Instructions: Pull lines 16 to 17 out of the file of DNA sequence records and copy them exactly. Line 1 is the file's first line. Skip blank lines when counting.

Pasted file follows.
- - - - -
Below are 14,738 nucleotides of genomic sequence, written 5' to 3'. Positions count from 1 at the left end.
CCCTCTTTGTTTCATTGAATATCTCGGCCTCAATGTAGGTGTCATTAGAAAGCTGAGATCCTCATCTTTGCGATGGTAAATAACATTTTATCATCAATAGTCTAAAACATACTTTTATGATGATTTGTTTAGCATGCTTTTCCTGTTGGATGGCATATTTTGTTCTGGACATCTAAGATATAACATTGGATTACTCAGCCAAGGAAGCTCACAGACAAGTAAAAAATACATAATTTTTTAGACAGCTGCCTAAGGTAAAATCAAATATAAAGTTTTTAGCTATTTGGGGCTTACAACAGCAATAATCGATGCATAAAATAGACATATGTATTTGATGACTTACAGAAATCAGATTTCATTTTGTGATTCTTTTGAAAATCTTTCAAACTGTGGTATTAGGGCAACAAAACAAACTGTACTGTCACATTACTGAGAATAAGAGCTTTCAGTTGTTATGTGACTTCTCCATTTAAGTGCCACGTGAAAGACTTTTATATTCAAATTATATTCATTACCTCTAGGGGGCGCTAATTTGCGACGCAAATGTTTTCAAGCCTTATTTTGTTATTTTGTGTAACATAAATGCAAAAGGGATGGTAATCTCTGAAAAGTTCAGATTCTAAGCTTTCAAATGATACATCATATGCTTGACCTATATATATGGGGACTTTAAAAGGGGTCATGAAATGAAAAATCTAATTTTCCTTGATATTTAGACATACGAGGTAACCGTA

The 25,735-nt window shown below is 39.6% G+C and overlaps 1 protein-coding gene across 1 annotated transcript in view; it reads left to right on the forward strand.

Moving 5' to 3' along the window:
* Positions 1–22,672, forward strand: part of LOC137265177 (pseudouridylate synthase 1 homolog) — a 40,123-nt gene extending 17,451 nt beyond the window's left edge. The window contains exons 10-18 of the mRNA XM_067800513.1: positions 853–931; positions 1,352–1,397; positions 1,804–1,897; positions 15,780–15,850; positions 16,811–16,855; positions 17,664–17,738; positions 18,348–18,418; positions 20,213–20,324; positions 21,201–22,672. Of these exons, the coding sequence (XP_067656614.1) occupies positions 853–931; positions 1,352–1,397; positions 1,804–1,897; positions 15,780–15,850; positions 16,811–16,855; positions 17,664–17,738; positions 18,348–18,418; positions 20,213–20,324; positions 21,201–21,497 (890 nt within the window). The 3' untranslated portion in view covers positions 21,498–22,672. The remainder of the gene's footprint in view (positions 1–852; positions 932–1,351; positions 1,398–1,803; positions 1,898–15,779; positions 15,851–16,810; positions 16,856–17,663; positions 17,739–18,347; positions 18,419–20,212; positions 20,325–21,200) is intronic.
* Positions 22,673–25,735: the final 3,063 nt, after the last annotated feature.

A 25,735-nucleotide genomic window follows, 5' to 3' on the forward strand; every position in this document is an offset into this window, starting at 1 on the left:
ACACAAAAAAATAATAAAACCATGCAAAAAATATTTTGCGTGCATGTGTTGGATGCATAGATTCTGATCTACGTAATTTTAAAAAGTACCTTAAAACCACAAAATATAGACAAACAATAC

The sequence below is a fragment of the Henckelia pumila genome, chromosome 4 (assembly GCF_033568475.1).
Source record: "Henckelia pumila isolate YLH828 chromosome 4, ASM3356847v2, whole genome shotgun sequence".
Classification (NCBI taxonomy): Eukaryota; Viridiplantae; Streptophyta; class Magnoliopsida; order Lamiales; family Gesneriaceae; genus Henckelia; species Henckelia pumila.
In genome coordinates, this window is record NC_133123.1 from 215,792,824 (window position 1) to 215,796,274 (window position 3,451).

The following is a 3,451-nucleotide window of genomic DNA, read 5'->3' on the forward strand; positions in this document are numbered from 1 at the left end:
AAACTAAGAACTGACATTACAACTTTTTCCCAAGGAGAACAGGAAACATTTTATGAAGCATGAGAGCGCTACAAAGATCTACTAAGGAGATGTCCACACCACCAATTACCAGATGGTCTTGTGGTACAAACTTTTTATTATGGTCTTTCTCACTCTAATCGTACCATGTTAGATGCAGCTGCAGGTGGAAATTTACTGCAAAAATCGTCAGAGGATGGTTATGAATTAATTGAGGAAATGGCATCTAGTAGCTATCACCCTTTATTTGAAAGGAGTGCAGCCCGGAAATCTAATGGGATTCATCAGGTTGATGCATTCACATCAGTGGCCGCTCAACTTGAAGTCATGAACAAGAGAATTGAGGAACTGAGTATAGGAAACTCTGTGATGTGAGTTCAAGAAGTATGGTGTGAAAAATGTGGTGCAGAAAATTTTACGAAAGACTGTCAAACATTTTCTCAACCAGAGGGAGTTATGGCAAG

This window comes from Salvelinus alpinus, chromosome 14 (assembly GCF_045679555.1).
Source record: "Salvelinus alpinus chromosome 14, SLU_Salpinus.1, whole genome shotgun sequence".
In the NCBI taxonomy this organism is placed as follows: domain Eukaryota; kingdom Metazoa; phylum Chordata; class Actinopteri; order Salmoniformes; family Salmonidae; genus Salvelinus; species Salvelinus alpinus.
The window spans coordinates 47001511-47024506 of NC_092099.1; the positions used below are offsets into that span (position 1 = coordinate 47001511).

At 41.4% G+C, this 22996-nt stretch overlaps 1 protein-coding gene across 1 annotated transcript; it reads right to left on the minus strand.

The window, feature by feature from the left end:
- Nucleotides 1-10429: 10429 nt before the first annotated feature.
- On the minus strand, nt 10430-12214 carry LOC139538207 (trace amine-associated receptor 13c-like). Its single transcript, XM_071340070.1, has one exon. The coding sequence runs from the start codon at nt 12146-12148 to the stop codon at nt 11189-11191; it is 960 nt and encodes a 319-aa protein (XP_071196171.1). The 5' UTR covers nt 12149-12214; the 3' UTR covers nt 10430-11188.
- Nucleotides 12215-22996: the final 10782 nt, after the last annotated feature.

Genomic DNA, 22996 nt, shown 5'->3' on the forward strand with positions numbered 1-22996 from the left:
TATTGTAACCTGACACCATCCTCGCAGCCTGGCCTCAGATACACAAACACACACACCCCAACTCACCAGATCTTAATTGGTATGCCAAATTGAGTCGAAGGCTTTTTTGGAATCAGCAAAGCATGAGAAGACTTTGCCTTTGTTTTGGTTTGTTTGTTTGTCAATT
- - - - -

Source record: "Salvelinus alpinus chromosome 14, SLU_Salpinus.1, whole genome shotgun sequence".
In the NCBI taxonomy this organism is placed as follows: domain Eukaryota; kingdom Metazoa; phylum Chordata; class Actinopteri; order Salmoniformes; family Salmonidae; genus Salvelinus; species Salvelinus alpinus.